AMG: Yeah, I’ll bet. Â Does that have anything to do with the member swapping that’s been happening?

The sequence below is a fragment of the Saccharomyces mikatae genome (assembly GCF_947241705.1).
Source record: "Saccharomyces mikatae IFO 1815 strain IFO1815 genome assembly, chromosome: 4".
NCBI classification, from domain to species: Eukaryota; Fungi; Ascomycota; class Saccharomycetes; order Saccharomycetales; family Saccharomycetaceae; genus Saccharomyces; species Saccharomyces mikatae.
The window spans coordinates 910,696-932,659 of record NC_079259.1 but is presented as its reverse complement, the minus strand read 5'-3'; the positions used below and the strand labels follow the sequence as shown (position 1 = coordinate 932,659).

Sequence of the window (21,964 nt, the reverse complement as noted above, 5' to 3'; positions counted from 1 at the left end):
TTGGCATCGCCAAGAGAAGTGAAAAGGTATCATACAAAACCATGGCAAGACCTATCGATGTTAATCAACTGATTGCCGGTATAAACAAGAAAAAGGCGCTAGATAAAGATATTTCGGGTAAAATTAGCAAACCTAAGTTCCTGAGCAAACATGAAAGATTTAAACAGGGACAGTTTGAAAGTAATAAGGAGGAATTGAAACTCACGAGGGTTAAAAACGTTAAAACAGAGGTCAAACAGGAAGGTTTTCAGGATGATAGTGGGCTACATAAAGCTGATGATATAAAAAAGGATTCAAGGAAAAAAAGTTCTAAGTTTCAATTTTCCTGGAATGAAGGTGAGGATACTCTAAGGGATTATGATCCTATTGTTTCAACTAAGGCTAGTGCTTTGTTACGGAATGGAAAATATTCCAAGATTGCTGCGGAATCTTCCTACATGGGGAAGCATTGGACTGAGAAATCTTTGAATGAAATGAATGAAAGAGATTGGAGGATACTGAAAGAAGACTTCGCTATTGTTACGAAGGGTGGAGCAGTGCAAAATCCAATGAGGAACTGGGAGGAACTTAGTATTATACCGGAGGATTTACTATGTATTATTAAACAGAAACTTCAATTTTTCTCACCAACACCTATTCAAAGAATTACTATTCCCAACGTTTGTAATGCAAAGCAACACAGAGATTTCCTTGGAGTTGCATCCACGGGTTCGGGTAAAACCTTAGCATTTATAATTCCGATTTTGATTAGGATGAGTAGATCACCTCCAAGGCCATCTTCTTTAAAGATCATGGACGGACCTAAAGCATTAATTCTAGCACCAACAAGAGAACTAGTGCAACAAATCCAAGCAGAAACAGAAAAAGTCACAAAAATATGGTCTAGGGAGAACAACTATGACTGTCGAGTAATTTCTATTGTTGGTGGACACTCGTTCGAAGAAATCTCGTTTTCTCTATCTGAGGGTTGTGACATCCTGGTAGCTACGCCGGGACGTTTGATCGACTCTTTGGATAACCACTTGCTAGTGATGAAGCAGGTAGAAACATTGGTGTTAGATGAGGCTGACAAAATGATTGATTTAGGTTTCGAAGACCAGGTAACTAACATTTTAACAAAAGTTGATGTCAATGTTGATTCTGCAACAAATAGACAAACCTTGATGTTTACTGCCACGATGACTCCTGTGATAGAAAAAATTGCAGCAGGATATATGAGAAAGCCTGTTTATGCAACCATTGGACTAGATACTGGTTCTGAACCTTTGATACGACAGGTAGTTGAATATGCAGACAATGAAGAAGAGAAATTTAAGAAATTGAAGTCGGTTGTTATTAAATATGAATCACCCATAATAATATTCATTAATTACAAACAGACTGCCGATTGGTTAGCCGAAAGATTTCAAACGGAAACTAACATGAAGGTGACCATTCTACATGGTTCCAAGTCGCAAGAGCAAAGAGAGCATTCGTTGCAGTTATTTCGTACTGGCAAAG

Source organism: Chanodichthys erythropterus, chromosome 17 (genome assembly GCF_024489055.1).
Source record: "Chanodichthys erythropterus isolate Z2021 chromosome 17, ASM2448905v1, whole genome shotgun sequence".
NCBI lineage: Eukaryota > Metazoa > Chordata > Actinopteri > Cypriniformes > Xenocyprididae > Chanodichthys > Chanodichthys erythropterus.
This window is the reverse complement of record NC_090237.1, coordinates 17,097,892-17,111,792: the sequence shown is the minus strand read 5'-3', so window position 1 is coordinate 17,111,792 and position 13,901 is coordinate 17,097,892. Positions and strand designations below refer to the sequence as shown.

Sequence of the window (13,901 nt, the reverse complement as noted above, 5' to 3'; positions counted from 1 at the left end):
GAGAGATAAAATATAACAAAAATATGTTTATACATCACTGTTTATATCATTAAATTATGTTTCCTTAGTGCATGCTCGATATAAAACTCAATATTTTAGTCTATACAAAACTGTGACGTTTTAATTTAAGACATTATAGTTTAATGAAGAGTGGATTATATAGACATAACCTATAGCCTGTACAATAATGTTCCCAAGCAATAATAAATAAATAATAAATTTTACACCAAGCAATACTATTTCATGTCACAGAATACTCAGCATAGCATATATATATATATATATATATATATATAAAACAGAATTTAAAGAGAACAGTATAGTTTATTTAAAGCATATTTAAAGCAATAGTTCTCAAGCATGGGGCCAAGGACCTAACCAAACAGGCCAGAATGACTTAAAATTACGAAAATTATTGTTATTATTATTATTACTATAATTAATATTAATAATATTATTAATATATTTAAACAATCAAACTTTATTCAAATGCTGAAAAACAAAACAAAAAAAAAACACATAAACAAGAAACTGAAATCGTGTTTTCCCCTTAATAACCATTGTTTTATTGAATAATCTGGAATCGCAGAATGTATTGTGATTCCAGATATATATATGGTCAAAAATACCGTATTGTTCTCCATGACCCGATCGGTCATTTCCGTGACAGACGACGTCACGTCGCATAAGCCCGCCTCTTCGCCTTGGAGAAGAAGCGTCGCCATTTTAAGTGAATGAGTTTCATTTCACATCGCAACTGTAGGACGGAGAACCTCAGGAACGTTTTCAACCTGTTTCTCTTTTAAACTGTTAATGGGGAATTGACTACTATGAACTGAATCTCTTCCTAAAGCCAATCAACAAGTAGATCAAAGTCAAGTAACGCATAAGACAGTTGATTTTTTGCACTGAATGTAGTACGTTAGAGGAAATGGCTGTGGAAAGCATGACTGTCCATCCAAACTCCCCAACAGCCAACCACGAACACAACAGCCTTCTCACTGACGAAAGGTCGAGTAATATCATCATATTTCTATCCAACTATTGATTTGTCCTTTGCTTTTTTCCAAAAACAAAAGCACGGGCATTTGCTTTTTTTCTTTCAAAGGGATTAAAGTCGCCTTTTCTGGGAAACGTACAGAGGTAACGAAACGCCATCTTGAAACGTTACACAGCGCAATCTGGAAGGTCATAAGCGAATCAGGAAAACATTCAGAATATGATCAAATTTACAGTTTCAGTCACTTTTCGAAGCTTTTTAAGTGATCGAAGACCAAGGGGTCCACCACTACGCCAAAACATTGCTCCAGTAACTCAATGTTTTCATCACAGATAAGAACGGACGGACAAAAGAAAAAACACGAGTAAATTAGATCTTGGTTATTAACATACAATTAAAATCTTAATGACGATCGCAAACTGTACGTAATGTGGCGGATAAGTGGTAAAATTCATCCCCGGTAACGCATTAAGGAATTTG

Trevor: That has a lot to do with it actually. Â People that just can’t commit to being a camper their entire life, you know. Â And I can understand. Â But another thing is just the amount of dedication, the amount of dedication to the person’s respective instrument. Â You gotta be on top of the ball, especially in the drumming department, you know, to play how we wanna play live. Â It takes a lot of upkeep you know. Â Also, you know, a lot of people have gone through the band because they just couldn’t keep their egos in check. Â There’s a lot of people complementing you all the time when you’re in a band. Â You gotta keep focused and being the best at your instrument. Â The main goal is to play a perfect show. Â If we play a perfect show, you know, or play the best we can and it’s tight, has balls, then the rest falls into place. Â Then we can be happy campers, you know. Â That’s kind of our mantra. Â I think now that we’re older and now that we have a really successful thing going we get to choose from the best of the best to come in and play in our band, you know. Â We’re not picking people that we know from the neighborhood in Michigan anymore. Â Now we got to shop around for these guys. Â Shannon has just been an amazing drummer and an amazing asset to this band. Â Just having him behind us… it gives us the confidence to be the band that we’re supposed to be, you know. Â We need to know that we’re going to be faced playing at these high speeds on stage, we need to know that he’s always going to be there to back us up. Â Now that we have that confidence I think that we’re even stronger as a force than ever. Â Bring Ryan in, you know, he’s on that same level of professionality [sic] you know, he’s an awesome player, he definitely brings our leads up to the next plateau on this new album, and he also contributed to the writing of this album. Â Which was cool, because he wasn’t really in the picture for that long. Â But you know, he felt comfortable with us. Â And we brought him in with the idea that he was going to write songs and be a part of the band, and it’s worked out great. Â He’s been sort of a breath of life into everything. Â The rest of us have been tu